US President Donald Trump unveils the RAISE Act at the White House on Wednesday, accompanied by (left) Republican senators Tom Cotton (AR) and David Perdue (GA)
Kenya is likely to be one of the countries that will be highly hit by President Donald Trump administration’s plan to end visa program commonly known as the green card lottery, which has enabled over 17,000 Kenyans to move to the US and gain US citizenship in recent years.
African countries have been leading beneficiaries of the 27-year-old Diversity Immigrant Program by the US, with a total of 22,703 sub-Saharan Africans being among the 52,342 visa lottery winners in 2014. 1,216 Kenyans won entries that year.
Trump lead to Republican senators on Wednesday in announcing a proposal that will establish a “merit-based” US system, where visas will be given on the basis of applicants’ job skills.
The proposed RAISE Act would eliminate “the outdated Diversity Visa Lottery System, which serves questionable economic and humanitarian interests.” The White House said.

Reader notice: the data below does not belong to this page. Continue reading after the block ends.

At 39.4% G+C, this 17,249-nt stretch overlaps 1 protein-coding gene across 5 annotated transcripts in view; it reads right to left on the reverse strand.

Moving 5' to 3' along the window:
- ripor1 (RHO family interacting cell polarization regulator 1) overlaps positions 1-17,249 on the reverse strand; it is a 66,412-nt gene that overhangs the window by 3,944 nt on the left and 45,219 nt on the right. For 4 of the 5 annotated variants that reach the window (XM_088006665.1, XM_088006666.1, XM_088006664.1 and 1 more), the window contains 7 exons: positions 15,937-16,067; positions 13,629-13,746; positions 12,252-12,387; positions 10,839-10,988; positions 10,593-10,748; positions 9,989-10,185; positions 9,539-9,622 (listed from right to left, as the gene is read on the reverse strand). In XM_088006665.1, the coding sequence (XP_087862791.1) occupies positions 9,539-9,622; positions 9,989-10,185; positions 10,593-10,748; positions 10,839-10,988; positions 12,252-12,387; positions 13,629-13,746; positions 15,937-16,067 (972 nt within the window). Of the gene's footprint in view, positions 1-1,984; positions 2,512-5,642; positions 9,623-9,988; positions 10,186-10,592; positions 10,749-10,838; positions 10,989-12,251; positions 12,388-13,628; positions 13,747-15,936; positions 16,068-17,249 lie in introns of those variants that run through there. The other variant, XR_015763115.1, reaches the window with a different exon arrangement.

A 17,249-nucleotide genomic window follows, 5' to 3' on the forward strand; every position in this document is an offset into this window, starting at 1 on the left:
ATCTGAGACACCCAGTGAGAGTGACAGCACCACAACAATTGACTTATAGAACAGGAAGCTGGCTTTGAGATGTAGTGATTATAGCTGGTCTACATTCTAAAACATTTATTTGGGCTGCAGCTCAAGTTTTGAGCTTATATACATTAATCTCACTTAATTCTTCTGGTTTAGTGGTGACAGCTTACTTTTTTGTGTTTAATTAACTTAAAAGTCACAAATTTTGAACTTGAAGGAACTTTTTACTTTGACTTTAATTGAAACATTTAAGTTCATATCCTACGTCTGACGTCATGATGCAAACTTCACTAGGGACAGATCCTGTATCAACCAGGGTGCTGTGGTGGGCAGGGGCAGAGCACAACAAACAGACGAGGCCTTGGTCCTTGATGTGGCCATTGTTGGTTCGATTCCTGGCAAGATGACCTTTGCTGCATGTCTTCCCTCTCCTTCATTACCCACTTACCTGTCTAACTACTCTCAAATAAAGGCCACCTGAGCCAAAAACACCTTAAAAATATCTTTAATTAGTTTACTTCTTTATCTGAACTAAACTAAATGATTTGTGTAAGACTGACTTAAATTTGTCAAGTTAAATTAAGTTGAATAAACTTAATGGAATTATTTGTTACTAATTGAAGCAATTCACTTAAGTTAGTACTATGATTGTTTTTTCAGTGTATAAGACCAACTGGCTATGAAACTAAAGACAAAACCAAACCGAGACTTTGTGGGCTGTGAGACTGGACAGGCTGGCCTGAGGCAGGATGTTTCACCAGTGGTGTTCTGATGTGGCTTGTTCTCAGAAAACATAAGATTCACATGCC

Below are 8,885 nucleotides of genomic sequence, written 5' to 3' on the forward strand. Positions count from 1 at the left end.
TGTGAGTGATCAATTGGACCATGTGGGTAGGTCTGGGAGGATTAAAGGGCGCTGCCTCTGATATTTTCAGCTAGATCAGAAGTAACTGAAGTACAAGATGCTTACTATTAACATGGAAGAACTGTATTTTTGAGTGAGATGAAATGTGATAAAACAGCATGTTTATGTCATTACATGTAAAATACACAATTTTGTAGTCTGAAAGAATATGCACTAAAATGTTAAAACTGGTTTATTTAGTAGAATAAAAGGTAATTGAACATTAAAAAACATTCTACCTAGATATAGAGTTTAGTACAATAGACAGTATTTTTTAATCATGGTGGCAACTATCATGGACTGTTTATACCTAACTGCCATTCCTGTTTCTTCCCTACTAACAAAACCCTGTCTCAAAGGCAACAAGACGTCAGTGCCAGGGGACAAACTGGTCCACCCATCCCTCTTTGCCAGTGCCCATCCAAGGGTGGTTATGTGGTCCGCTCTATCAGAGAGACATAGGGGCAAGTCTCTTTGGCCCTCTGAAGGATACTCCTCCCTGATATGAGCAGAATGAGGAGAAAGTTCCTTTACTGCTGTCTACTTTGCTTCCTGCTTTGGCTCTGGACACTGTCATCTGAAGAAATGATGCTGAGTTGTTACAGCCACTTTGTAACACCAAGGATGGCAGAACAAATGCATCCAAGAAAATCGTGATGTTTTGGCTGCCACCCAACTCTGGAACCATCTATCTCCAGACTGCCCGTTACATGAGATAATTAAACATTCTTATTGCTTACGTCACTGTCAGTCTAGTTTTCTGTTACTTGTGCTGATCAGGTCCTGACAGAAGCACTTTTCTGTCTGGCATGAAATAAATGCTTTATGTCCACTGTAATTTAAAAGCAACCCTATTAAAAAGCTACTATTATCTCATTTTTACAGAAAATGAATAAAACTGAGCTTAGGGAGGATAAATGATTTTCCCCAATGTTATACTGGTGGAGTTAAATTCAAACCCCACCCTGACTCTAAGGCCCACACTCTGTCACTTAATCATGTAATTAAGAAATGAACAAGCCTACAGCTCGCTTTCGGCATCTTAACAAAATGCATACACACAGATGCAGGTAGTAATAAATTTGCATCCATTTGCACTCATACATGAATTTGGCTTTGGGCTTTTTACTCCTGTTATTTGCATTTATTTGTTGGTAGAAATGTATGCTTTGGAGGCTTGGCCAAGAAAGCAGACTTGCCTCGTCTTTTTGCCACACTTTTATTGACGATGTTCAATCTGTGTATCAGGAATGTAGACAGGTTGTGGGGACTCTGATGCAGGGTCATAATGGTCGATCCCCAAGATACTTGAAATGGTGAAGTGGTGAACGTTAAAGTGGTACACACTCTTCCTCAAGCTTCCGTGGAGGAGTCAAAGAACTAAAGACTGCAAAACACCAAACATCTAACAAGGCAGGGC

Apart from terminating the lottery, the new legislation will sharply limit other ways of obtaining permanent residency status in the US. The number of green cards issued annually would significantly decrease from more than 1 million to about 500,000 under the means preferred by Trump.
One of the bill’s sponsor, Senator Tom Cotton, on Wednesday said that while some may view the current US immigration policy as a “symbol of America’s virtue and generosity,” he views it as “a symbol we’re not committed to working-class Americans, and we need to change that.
For the bill to become law, it will have to pass in both the House and the Senate, where it is expected to face stiff opposition.